The perils of Tory short-term thinking

THE item on 'Old King Coal' and keeping the nation warm during the recent cold weather illustrates the short-term thinking and incompetence of the last Tory government energy policy.

The closure of the Great Northern Coalfield (just to spite the miners) was a monumental error of judgment by the Thatcher era.

We have thrown away 100 years of natural fuel, privatised our energy industry, which is now virtually all foreign-owned (with its outrageous charges).

We have to import more than half our coal for our power stations and, to make matters worse, Thatcher and Major between them built dozens of gas-fueled power stations to use up our valuable North Sea Gas. What madness.

I recall those days, British beef was banned in Europe and the USA, we dare not eat eggs, BSE was rampant and the Scottish salmon industry in disarray.

Farm animal welfare and food regulations were lax and it took the Labour government years to tighten up on the then regulations, including foot-and-mouth control.

Labour introduced the Food Standard Agency (opposed by the Tories) and the little lion reappeared on eggs.

The final, desperate act of madness in the last months of this discredited government was the privatisation of British Rail, which resulted in a series of appalling accidents under Railtrack, and put millions of pounds of taxpayers' money into shareholders' dividends at the cost of maintenance and track renewals.

No wonder the new Labour government had to end this "cowboy" outfit.

As we struggle to pay for our heating and train fares, the creators of this shambles live very well. Most are old Etonians, millionaires, company directors etc and have more than one house.

In the Tory period apprenticeships ended, civil engineering training at universities declined by 40 per cent and lawyers increased by 400 per cent.

G D Reed, Garforth

Energy crisis

AS we come to record the coldest winter on record – 2009 was not much better – snow storms ravage the east coast of America, there is snow in the Carolinas and even Alabama, we must draw a line under our energy policy and start again.

We know the world was warmer in the Minoan, Roman and Medieval periods. We also know that carbon dioxide historically follows warm periods and that carbon dioxide is at a significant low on average over the last 300,000 million years. Even the IPCC has admitted there has been no global warming since 1995.

We have seen the scandal of falsified statistics at the University of East Anglia and in New Zealand (Kiwigate, largely unreported in Europe).

We also know of the 'mini ice-age' in the early 19th century which gives all statistics limited to the last 150 years an unreliable slant. We also know there is not a 'scientific consensus' on man-made global warming, the Manhattan Declaration and the group letter by German scientists to Angela Merkel.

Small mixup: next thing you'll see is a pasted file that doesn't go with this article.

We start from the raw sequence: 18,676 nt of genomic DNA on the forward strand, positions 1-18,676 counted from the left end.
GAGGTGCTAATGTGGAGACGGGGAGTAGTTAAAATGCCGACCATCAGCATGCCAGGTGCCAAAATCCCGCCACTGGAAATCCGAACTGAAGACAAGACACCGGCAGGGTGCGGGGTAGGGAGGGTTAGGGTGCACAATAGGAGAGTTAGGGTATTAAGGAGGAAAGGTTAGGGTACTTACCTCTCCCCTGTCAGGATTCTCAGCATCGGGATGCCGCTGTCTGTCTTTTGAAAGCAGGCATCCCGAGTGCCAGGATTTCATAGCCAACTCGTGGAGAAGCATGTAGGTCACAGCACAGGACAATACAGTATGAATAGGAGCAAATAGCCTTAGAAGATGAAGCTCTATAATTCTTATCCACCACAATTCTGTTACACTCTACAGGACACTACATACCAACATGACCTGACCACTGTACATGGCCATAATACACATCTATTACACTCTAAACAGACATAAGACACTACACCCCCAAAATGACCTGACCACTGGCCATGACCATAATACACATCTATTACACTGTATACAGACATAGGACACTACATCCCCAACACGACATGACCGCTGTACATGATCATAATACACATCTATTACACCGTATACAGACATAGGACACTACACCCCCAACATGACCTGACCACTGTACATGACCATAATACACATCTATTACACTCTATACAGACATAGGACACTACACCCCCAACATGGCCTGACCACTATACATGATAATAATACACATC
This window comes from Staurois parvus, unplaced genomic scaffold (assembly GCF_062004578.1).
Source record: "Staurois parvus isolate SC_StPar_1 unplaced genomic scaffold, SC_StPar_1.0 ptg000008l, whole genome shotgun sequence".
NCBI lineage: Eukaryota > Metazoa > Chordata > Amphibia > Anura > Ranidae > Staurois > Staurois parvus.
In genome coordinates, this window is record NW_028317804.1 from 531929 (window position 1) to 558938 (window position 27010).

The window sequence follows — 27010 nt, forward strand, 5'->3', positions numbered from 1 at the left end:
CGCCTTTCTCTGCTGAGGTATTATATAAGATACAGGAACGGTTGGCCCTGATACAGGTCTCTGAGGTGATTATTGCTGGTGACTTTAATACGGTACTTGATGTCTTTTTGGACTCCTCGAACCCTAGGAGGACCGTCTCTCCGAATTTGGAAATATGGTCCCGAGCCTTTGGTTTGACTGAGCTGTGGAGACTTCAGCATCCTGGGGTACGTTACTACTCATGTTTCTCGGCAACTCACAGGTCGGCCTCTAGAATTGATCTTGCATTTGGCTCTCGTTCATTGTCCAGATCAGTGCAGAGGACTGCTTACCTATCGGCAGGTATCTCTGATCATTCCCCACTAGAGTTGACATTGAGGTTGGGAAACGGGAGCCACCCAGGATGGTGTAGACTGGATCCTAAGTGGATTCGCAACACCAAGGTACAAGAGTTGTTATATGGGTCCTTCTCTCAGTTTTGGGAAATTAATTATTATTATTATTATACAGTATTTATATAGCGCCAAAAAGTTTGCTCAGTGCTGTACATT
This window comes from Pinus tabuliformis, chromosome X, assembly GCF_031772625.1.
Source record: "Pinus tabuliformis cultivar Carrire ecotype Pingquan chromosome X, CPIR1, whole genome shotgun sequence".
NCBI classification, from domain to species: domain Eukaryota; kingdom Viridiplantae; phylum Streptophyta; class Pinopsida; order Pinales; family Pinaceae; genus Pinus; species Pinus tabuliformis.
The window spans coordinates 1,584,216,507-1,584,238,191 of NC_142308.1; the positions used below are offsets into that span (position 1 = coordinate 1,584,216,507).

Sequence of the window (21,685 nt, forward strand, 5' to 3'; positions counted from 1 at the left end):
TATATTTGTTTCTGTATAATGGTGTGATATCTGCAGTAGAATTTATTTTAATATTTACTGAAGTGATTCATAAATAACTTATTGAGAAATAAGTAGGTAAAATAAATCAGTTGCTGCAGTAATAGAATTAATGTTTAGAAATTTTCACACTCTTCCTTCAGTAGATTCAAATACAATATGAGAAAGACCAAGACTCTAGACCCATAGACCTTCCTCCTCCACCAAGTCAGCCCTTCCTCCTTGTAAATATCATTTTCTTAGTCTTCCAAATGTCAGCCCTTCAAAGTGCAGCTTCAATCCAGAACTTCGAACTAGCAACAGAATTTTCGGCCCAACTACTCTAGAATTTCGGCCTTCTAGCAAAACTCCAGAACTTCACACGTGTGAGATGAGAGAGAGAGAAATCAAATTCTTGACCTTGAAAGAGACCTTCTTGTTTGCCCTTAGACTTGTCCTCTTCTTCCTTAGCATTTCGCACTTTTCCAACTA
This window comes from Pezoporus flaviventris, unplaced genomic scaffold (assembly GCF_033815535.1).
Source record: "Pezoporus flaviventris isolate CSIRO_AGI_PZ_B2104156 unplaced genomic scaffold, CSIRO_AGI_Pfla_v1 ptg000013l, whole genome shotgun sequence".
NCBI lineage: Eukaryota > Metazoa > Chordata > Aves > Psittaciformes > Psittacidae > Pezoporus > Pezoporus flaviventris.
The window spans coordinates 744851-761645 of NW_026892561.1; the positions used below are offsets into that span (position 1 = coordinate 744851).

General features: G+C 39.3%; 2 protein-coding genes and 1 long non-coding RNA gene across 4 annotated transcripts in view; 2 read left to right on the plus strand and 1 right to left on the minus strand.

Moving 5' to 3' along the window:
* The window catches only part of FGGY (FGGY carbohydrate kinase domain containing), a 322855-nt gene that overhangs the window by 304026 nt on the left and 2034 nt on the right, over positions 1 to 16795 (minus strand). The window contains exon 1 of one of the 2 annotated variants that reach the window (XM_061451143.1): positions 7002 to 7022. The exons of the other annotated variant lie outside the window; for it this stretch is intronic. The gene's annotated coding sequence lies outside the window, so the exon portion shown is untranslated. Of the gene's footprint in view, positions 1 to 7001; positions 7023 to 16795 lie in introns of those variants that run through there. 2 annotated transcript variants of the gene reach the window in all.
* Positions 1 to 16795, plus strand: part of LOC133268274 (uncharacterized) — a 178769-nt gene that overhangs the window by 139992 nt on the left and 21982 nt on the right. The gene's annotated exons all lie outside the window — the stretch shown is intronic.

Public service broadcasting has relentlessly pursued their man-made warming propaganda with the assistance of an uninformed press following blindly the main party line and big business interests.

For those of us with eyes to see, we also know that for the last month those absurd windmills have not been turning.

We should now demand a freeze on current energy policy, all subsidies, and a detailed response from the coalition government on the recent efficiency of so-called sustainable energy.

We stand on the abyss of a major energy disaster, thousands of old people will die of hypothermia in the near future and industry will find energy too expensive to remain in the UK.

We must return energy policy from the failed EU and put it in the hands of an independent commission in the UK before it is too late.

Godfrey Bloom, UKIP MEP for Yorkshire and North Lincolnshire, Environment Committee in the EU Parliament

Give us a vote

Today (January 5) was the best day since before Christmas. Why? Because the YEP letters page returned to normal.

When Cameron was elected, some of his first words were we must all be in this together. Now the YEP tells me our council has been informed to cut back on residential homes, sports centres and to cut back on their help to transport. All these will affect the people who Cameron said should not be affected – the elderly, children, the poor, which the first letter today hits on the head (N Bywater).

The second letter, (T Watson, Adel), calls for Cameron to take on the EU and its Human Rights Act and prove to us, once and for all, that what he said was true. He would listen to the voters and we are all in this together.

The third letter, (R Miller, Leeds), shows the voters you are a fair-thinking Prime Minister and you will give us a referendum on the one thing every voter talks about, reads about and wants more than anything – a decision on our membership of the European Union, our blind following of their rules.

The mice are slowly nibbling at the outside as it proves with the start of bailing-out some of the smaller countries in the euro. The rats are filling their pockets from the inside. When the collapse comes we don't want to be involved or we will go under with them. Referendum now!

L E Slack, Lingfield View, Leeds

Church neglect

I AM moved to comment re All Saints Church of Sherburn-in-Elmet short of funds (YEP, January 2).

What is happening with funds coined in from baptisms, weddings, funerals etc? I understand that parish churches are no longer allowed to retain cash earned on their own patch, it is sent to a finance collective centre and the cash dispensed elsewhere, since approximately the 1970s.

It is a fact that gross neglect of church buildings has taken place since the Second World War.

Our own parish church of much historic interest was refused a grant from English Heritage and the parish priest became aghast that efforts to the maintanance went ignored, this when the belfry was in a dangerous state.